June 28 (Bloomberg) -- Oil rose the most in almost six weeks amid speculation that Greek lawmakers will approve austerity measures to prevent a debt default and on forecasts U.S. fuel demand will rise before the Fourth of July holiday.
Crude increased 2.5 percent as the euro strengthened before the Greek vote tomorrow that would prevent the euro-zone’s first sovereign debt default. U.S. motorists’ peak fuel use typically occurs during the holiday. Oil extended gains after the National Hurricane Center said a weather system in Mexico’s Bay of Campeche might become a tropical depression.
“The euro has been strong and there’s a likelihood there’s going to be an austerity measure passed in Greece,” said Phil Flynn, vice president of research at PFG Best in Chicago. “Then we popped on the storm upgrade.”
Crude for August delivery advanced $2.28 to settle at $92.89 a barrel on the New York Mercantile Exchange. Prices settled yesterday at the lowest level since Feb. 18. Futures have gained 19 percent in the past year and fallen 13 percent in the second quarter.
Brent oil for August settlement on the London-based ICE Futures Europe exchange climbed $2.79, or 2.6 percent, to $108.78 a barrel. The European benchmark contract was at a premium of $15.89 to West Texas Intermediate, the U.S. benchmark grade. The spread reached a record $22.29 a barrel on June 15.
The euro rose 0.6 percent to $1.4367 in New York. It has increased 1.3 percent in the past two days before the Greek vote. A euro advancing against the dollar boosts the appeal of commodities as an alternative investment.
“There’s great hope that this plan for Greek debt will help turn the corner,” said Bill O’Grady, chief market strategist at Confluence Investment Management in St. Louis. “It’s optimism that the Greeks aren’t going to default and the euro is not going to break up.”
Greek Prime Minister George Papandreou’s 78 billion-euro ($111 billion) plan to cut spending and sell assets is set for a vote in parliament tomorrow. German and French lenders are the biggest European holders of Greek debt and their participation in the plan is key to the European Union goal of getting banks to roll over at least 30 billion euros of bonds.
Germany’s biggest banks and insurers will meet with the Finance Ministry in Berlin tomorrow as they seek to reach an agreement on their contribution to a Greek aid package, two people with knowledge of the matter said.
U.S. Fuel Demand
Total products supplied in the U.S., a measure of fuel consumption, rose 1.2 percent to 19 million barrels a day in the seven days to June 17, the Energy Department reported last week.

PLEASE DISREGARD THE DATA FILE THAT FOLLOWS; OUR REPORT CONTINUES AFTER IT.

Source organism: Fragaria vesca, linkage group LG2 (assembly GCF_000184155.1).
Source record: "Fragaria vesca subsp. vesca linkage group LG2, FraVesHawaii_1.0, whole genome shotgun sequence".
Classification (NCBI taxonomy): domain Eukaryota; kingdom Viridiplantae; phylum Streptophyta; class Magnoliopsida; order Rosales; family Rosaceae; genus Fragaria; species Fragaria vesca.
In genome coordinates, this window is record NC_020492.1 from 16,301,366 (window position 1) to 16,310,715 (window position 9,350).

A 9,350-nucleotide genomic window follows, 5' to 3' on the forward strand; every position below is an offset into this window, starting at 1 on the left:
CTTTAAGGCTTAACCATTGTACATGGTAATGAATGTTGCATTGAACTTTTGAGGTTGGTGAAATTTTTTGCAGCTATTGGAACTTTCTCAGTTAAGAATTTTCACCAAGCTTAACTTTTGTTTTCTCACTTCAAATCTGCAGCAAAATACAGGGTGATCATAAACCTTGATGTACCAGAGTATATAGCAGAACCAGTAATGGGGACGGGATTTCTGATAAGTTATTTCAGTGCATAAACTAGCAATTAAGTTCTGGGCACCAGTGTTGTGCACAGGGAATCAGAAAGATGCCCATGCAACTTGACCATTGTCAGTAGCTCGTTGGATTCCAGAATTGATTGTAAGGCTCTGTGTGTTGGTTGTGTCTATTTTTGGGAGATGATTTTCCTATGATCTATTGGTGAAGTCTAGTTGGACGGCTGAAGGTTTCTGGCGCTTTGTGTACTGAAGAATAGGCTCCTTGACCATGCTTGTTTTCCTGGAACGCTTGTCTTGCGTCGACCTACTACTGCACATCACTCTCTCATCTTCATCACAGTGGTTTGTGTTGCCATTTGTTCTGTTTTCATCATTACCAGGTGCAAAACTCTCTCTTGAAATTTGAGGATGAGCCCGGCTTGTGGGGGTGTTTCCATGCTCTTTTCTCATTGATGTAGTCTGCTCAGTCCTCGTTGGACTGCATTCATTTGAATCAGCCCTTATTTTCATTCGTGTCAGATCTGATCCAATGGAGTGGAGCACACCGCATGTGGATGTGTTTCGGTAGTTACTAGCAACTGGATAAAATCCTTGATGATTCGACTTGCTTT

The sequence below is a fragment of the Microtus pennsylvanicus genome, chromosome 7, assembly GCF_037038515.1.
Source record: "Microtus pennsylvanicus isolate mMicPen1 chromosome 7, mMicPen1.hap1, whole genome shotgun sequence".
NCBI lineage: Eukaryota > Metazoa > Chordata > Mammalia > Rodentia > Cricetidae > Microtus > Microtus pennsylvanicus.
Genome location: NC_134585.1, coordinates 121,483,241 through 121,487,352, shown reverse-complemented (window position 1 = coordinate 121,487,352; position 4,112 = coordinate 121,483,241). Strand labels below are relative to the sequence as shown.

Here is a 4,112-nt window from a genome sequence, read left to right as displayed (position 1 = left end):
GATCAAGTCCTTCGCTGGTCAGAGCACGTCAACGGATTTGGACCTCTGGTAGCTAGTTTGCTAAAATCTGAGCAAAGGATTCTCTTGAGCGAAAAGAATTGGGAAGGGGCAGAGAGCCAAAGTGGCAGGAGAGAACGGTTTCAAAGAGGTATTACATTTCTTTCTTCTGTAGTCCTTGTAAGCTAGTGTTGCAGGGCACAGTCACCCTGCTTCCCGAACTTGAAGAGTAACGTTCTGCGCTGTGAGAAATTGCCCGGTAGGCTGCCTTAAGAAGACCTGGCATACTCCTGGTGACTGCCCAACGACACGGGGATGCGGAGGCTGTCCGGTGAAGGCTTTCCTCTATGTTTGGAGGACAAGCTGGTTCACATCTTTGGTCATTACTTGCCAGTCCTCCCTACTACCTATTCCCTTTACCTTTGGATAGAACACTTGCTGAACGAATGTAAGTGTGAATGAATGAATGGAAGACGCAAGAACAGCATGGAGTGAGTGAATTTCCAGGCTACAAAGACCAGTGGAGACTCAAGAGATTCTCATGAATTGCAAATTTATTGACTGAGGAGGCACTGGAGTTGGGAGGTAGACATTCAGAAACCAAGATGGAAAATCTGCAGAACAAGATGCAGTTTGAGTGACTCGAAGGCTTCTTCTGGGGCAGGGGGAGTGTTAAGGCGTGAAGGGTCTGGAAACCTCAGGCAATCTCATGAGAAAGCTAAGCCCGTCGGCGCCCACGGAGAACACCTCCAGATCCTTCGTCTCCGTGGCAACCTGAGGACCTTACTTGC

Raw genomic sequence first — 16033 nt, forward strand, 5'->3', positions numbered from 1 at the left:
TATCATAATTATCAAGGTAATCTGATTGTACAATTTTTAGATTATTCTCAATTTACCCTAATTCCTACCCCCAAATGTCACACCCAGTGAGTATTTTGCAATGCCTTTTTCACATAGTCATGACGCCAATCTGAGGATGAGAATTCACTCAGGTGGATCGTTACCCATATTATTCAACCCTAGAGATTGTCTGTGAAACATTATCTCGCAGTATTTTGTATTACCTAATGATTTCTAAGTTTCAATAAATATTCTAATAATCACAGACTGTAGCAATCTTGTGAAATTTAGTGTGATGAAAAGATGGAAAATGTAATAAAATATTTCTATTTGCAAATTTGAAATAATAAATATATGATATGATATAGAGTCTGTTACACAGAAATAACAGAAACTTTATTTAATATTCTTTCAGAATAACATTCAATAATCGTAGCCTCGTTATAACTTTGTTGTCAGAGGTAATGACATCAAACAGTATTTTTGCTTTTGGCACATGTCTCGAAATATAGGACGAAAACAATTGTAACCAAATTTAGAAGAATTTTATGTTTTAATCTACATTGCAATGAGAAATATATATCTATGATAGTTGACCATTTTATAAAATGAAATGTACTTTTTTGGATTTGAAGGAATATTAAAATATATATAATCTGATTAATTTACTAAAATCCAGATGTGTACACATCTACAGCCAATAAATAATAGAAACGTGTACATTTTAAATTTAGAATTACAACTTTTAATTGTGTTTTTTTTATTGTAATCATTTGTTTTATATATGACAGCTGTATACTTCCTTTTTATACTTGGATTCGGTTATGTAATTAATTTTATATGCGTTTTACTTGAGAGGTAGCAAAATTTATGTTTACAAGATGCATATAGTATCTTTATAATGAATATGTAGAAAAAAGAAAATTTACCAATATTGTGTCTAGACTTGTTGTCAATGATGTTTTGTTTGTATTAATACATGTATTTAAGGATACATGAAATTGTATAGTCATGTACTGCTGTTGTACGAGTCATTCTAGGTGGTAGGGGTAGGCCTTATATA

“There’s solid demand coming through for gasoline aided by the fall we’ve seen in the retail price ahead of the holiday,” said Matt Smith, a commodities analyst for Summit Energy Services in Louisville, Kentucky.
Regular gasoline at the pump, averaged nationwide, declined 1.4 cents to $3.551 a gallon yesterday, according to AAA data on its website. The price was 11 percent below its peak of $3.985 on May 4, the highest level since July 24, 2008.
U.S. crude inventories probably fell 1.5 million barrels in the seven days to June 24 as refiners boosted gasoline output before the Fourth of July holiday, according to the median estimate of 12 analysts polled before an Energy Department report tomorrow. Supplies dropped 0.4 percent to 362.3 million last week, the survey showed.
The industry-funded American Petroleum Institute will report its own supply data today.
A low-pressure system in the eastern Bay of Campeche has a 70 percent chance of developing into a tropical depression within 48 hours, according to a bulletin from the U.S. National Hurricane Center in Miami just before 2 p.m. New York time.
Petroleos Mexicanos, Mexico’s state-owned oil company and Latin America’s largest crude producer, has wells in the bay. Mexico is the second-largest oil exporter to the U.S. and provided 1.19 million barrels a day in March, the latest month for which U.S. Energy Department figures are available.
Oil prices erased almost half their decline since the International Energy Agency announced June 23 that its members would release 60 million barrels in emergency reserves to make up for Libyan shortfalls and curb high prices. Prices tumbled 4.6 percent in New York following the announcement.
“If I’m bearish at this point, I have to be concerned that we’re seeing very little follow-through to last week’s news,” said Stephen Schork, president of the Schork Group Inc. in Villanova, Pennsylvania, said on Bloomberg Radio’s “Bloomberg - - The First Word” with Ken Prewitt.
Oil volume in electronic trading on the Nymex was 516,611 contracts as of 2:56 p.m. in New York. Volume totaled 516,490 contracts yesterday, 23 percent below the average of the past three months. Open interest was 1.5 million contracts.
--With assistance from Ayesha Daya in Dubai, Ken Prewitt in New York, Brian K. Sullivan in Boston and Sherry Su in London. Editors: Dan Stets, Charlotte Porter
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